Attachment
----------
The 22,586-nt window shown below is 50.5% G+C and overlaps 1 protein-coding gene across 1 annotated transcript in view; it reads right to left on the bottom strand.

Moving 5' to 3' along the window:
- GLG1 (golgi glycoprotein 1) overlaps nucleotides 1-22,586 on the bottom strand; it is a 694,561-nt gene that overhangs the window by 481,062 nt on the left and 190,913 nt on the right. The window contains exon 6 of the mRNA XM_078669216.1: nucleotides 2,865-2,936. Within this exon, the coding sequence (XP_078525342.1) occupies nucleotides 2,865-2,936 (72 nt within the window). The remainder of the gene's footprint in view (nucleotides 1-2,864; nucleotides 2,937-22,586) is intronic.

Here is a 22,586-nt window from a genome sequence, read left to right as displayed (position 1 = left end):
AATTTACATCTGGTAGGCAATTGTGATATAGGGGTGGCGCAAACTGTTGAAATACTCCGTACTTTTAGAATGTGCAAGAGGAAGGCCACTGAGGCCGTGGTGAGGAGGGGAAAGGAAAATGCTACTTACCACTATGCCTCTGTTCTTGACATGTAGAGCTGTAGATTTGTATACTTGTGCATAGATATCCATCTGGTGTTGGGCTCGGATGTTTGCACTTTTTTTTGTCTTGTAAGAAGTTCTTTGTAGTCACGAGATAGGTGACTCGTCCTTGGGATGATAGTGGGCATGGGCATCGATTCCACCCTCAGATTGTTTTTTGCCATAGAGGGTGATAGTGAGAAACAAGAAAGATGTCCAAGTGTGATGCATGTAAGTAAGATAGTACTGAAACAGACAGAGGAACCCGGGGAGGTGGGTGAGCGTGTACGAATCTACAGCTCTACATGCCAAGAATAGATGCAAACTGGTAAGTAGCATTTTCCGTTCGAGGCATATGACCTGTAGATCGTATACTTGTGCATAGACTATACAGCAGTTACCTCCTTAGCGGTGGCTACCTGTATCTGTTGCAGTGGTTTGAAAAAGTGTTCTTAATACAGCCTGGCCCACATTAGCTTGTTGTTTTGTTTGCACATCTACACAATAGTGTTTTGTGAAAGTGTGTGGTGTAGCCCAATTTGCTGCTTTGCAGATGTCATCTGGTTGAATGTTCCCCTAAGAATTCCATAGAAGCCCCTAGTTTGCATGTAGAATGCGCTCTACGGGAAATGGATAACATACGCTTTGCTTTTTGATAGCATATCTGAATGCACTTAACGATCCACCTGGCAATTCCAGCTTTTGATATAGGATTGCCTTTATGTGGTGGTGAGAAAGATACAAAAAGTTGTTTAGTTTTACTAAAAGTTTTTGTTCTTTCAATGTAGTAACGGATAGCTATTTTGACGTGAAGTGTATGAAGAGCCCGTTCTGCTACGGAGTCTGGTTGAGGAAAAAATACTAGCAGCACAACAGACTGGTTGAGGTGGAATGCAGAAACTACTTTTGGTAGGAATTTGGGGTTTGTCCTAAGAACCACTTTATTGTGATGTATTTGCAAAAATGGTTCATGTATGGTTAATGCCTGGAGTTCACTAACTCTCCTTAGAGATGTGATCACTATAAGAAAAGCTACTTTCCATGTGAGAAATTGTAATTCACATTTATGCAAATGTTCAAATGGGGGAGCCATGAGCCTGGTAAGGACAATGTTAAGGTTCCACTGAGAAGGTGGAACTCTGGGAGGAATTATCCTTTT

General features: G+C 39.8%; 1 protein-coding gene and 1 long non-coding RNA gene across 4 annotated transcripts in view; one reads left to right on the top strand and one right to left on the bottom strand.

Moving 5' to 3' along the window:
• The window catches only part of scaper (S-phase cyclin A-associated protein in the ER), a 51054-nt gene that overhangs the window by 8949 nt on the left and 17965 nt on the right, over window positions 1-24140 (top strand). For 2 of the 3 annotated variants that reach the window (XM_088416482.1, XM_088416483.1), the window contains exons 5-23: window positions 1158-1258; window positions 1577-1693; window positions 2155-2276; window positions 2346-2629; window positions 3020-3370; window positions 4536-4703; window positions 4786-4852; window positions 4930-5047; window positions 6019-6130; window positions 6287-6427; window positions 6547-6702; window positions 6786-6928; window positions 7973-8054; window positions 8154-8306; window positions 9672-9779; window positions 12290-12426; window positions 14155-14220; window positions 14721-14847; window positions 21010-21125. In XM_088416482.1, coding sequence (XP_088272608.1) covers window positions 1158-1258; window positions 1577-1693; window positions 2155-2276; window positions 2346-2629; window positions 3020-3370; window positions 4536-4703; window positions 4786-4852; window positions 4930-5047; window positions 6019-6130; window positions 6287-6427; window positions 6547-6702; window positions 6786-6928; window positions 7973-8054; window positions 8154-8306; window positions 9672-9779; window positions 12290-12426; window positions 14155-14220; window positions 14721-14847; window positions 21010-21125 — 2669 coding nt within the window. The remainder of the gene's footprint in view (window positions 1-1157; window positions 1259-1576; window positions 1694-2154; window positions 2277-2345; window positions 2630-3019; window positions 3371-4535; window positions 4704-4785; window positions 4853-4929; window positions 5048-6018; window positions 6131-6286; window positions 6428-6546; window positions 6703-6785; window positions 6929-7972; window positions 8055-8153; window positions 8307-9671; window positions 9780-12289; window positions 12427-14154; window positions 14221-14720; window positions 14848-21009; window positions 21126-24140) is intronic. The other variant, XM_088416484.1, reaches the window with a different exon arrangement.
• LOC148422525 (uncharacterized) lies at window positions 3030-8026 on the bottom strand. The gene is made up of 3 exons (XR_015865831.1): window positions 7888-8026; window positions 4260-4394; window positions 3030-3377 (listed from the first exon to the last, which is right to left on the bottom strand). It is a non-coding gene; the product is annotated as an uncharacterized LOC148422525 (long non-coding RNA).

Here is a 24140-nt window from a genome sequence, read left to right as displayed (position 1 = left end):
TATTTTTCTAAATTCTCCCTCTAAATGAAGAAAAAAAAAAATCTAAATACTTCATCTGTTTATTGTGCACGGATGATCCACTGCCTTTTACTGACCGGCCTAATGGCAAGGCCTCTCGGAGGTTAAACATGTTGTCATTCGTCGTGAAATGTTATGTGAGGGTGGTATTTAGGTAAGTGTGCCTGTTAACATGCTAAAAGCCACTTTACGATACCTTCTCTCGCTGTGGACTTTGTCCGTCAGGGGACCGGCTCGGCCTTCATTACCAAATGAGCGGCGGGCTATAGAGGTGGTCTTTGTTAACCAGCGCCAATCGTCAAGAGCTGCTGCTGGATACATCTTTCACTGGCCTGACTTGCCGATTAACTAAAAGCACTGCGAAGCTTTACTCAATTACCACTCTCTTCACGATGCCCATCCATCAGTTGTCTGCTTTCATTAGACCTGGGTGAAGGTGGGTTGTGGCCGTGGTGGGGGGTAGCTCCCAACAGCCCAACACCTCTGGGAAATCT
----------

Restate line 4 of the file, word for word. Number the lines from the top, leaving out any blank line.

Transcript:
Here is a 22,586-nt window from a genome sequence, read left to right as displayed (position 1 = left end):